Volatile fatty acids boosts calf growth, rumen development

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Calves getting 2-methylbutyrate see improved rumen development and boosted growth, say researchers. 

An international team of researchers from China and the Agriculture and Agri-Food Research Center in Canada examined the use of supplemental 2-methylbutyrate in dairy calves.

The group published their results in the journal of Animal Feed Science and Technology.

“The aim of this work was to evaluate the effects of 2-methylbutyrate on growth performance and ruminal development in pre- and post-weaned dairy calves,” said the researchers.

They found the feed additive boosted calf growth and development, both for pre-weaned and post-weaned calves, said the researchers.

“Results indicated that 2-methylbutyrate accelerated growth of calves by improving rumen development and its ketogenesis,” they said in the study. “The 2-methylbutyrate stimulates the growth performance and rumen development of dairy calves in a dose-dependent manner.”

Why 2-methylbutyrate?

Rumen development and function influence nutrient deliver, absorption, the metabolism and can support calf health and potential future performance, said the researchers. Changes to the morphology of the rumen influences metabolic function, slow the oxidation of glucose and boost oxidation of volatile fatty acids (VFD) and ketogenesis of rumen epithelium.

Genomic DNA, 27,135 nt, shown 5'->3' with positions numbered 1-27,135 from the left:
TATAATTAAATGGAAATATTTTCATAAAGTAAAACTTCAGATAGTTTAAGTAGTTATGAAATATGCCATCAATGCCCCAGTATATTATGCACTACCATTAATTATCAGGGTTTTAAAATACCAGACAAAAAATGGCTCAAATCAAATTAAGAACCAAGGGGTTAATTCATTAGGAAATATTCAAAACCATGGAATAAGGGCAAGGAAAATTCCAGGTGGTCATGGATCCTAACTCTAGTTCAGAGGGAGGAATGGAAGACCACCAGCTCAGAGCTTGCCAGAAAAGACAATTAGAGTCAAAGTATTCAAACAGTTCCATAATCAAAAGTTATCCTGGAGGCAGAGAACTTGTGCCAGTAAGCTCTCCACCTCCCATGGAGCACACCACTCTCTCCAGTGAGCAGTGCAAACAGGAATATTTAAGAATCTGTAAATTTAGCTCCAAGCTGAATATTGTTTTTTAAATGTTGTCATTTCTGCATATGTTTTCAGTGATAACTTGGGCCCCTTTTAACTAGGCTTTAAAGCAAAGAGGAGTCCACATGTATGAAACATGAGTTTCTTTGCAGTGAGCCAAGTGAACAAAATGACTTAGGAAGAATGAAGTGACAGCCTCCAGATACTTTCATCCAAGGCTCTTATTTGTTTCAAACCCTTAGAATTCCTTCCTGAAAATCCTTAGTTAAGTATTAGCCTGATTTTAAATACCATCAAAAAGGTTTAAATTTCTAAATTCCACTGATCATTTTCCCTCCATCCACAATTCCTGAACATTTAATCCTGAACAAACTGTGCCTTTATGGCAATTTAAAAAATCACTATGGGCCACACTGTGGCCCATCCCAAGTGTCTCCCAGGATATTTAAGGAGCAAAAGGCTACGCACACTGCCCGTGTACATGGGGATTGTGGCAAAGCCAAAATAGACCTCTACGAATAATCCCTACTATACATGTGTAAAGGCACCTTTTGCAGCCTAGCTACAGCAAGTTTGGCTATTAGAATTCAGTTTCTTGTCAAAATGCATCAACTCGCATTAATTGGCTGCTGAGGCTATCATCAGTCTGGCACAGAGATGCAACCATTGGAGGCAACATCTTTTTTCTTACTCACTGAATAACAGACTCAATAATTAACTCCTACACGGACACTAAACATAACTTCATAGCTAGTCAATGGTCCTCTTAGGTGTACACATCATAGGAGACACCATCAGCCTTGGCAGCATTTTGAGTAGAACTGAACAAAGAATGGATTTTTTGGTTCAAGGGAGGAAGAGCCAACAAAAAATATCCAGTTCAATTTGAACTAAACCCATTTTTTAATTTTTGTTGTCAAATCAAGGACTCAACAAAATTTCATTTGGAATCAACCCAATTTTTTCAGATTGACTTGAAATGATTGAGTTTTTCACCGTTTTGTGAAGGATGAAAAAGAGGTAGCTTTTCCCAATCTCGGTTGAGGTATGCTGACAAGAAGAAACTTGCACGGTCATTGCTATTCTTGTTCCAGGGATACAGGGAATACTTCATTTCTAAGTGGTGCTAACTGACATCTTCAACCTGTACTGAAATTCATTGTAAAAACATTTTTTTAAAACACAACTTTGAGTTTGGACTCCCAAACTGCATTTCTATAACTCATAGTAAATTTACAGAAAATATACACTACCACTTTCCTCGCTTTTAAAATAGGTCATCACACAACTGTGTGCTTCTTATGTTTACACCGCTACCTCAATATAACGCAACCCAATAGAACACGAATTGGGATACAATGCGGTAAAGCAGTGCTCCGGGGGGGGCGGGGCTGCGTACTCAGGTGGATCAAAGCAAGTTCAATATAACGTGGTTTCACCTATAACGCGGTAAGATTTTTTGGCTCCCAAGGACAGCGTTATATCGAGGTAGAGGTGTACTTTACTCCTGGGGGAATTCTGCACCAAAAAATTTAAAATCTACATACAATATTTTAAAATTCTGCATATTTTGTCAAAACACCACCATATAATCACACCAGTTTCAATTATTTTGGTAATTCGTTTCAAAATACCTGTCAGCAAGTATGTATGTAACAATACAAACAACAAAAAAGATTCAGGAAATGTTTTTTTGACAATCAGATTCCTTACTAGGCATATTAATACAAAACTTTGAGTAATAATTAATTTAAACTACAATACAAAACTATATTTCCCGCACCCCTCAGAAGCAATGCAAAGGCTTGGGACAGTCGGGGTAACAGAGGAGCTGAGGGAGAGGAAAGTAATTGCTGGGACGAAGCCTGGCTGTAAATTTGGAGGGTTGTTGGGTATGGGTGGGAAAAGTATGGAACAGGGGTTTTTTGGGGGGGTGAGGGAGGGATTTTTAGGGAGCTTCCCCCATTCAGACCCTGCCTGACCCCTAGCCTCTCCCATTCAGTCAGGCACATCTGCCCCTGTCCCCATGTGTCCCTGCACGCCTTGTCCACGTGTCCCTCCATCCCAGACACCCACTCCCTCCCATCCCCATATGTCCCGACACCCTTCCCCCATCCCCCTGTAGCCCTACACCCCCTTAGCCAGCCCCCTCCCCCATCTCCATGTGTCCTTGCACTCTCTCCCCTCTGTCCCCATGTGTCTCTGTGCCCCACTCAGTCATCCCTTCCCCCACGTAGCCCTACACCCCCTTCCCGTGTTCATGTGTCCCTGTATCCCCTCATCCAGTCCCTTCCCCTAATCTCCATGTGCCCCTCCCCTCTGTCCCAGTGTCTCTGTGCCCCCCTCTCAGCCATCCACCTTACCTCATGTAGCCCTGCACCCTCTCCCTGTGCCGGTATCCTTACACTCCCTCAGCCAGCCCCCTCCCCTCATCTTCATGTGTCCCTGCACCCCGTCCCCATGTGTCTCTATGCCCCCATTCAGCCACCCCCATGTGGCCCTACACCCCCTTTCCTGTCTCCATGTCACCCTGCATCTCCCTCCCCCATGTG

“Ruminal fermentation products, one of the important factors affecting the development of rumen, not only provide energy for the growth of epithelial tissue and muscle contraction, but also directly affect the proliferation and differentiation of epithelial cells,” they said.

Rumen development work has been done with butyrate, acetate and propionate, they said. And all are known to be chemical stimulators of the rumen.

It has been posited that feed additives that generate more VFA, especially butyrate, could improve rumen development, said the researchers.

“The inclusion of branched-chain volatile fatty acids (BCVFA) in ruminant diets including isobutyric, isovaleric and 2-methyl butyric has shown increases in acetate and butyrate and reduction in propionate,” they said. “Supplementation of BCVFA to in vitro media has increased microbial protein synthesis, fermentation of plant cell walls, and dry matter (DM) digestion.”

Past research with BCVFA saw improved rumen fermentation, rumen microbial enzyme activities, populations of cellulolytic bacteria, digestion, average daily gain (ADG) in steer and sheep and boosted milk yields in dairy cattle, they said. “Our previous study reported that supplemental 2-methylbutyrate in pre- and post-weaned calves’ diets linearly increased rumen total VFA concentration, microbial enzyme activities of CMCase, cellobiase, xylanase, pectinase and amylase, and the relative quantity of Ruminococcus albus, Ruminococcus flavefaciens, Butyrivibrio fibrisolvens and Fibrobacter succinogenes,” they added.

It is thought the additive might improve ruminal fermentation and potentially butyrate production, they said. But no work has been done examining use of the feed supplement with pre- and post-weaned dairy calves.